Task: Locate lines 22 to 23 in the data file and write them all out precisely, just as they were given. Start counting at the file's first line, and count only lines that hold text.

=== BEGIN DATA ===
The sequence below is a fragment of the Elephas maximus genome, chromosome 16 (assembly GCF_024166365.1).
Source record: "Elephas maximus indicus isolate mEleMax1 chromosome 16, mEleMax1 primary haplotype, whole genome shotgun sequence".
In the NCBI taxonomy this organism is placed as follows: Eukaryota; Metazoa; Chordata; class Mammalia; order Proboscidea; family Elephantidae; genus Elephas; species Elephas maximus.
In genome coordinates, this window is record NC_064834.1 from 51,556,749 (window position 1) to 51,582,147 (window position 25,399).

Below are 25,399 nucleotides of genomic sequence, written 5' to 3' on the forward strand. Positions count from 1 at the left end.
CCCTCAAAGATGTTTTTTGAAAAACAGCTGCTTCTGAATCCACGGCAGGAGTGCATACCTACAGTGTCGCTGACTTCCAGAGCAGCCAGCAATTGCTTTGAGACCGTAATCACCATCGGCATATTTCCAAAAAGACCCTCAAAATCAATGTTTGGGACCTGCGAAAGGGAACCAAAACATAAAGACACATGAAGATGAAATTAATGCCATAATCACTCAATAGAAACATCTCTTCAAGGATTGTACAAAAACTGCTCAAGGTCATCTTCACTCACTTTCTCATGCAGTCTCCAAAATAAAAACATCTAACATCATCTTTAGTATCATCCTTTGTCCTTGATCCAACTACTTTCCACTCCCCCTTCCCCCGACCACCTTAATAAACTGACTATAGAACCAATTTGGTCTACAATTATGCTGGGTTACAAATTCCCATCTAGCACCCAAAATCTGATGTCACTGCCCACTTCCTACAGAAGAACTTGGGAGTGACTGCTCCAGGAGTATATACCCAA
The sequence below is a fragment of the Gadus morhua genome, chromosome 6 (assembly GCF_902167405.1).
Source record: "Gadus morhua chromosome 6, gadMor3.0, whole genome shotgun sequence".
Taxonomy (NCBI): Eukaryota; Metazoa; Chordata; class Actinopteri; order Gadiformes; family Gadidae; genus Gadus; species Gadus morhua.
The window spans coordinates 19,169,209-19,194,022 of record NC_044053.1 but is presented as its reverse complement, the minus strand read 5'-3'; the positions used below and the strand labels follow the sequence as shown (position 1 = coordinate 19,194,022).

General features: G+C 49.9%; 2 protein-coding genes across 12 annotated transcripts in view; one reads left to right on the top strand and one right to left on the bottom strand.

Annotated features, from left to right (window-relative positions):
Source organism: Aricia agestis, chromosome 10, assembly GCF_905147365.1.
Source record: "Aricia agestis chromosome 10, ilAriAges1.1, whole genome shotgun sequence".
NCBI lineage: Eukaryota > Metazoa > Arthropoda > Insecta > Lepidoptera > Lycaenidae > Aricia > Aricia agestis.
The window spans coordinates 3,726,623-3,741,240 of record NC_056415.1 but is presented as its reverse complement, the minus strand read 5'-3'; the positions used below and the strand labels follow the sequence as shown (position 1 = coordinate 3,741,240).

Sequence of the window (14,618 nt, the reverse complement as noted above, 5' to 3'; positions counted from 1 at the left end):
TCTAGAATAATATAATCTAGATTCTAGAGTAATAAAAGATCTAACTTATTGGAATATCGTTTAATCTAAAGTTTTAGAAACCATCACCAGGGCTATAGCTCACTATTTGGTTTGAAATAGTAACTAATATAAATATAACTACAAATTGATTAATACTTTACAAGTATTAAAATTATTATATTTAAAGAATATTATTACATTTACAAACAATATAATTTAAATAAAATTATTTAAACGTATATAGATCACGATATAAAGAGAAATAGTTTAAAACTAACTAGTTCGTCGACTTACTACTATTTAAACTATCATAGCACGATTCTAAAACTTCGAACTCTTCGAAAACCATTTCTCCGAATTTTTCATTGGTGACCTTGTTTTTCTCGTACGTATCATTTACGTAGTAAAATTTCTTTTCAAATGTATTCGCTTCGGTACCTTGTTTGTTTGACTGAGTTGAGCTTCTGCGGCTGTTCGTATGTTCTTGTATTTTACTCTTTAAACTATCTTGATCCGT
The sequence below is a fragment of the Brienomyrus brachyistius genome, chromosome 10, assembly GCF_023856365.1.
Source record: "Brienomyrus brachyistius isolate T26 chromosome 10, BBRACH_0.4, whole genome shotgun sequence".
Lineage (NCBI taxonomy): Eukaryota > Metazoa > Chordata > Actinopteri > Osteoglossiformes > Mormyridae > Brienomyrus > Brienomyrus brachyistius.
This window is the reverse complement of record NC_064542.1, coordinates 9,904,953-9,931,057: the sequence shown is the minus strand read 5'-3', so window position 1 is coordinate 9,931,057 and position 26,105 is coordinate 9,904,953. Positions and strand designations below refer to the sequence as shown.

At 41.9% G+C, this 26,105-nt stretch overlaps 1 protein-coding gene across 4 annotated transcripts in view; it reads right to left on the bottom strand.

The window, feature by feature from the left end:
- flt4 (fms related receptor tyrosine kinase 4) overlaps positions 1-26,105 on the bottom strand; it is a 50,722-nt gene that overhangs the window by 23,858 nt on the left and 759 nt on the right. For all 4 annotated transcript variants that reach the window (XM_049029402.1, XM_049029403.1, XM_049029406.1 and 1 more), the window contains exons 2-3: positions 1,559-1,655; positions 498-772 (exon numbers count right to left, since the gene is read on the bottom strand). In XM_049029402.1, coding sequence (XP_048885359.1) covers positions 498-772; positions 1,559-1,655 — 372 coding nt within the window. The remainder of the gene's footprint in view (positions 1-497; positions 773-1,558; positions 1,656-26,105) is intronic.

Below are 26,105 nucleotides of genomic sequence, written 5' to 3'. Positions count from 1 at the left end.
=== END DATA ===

This window is the reverse complement of record NC_064542.1, coordinates 9,904,953-9,931,057: the sequence shown is the minus strand read 5'-3', so window position 1 is coordinate 9,931,057 and position 26,105 is coordinate 9,904,953. Positions and strand designations below refer to the sequence as shown.

At 41.9% G+C, this 26,105-nt stretch overlaps 1 protein-coding gene across 4 annotated transcripts in view; it reads right to left on the bottom strand.